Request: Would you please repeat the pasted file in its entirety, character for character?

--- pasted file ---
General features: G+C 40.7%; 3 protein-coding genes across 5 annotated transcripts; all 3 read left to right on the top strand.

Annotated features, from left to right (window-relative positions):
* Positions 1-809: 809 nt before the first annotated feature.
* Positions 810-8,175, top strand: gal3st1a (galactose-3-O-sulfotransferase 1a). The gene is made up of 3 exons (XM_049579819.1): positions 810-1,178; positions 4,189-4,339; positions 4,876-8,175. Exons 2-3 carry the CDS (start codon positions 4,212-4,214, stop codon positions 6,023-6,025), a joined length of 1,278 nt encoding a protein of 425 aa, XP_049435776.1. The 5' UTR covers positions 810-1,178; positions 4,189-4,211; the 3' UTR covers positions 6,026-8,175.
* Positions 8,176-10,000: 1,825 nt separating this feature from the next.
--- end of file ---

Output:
General features: G+C 40.7%; 3 protein-coding genes across 5 annotated transcripts; all 3 read left to right on the top strand.

Annotated features, from left to right (window-relative positions):
* Positions 1-809: 809 nt before the first annotated feature.
* Positions 810-8,175, top strand: gal3st1a (galactose-3-O-sulfotransferase 1a). The gene is made up of 3 exons (XM_049579819.1): positions 810-1,178; positions 4,189-4,339; positions 4,876-8,175. Exons 2-3 carry the CDS (start codon positions 4,212-4,214, stop codon positions 6,023-6,025), a joined length of 1,278 nt encoding a protein of 425 aa, XP_049435776.1. The 5' UTR covers positions 810-1,178; positions 4,189-4,211; the 3' UTR covers positions 6,026-8,175.
* Positions 8,176-10,000: 1,825 nt separating this feature from the next.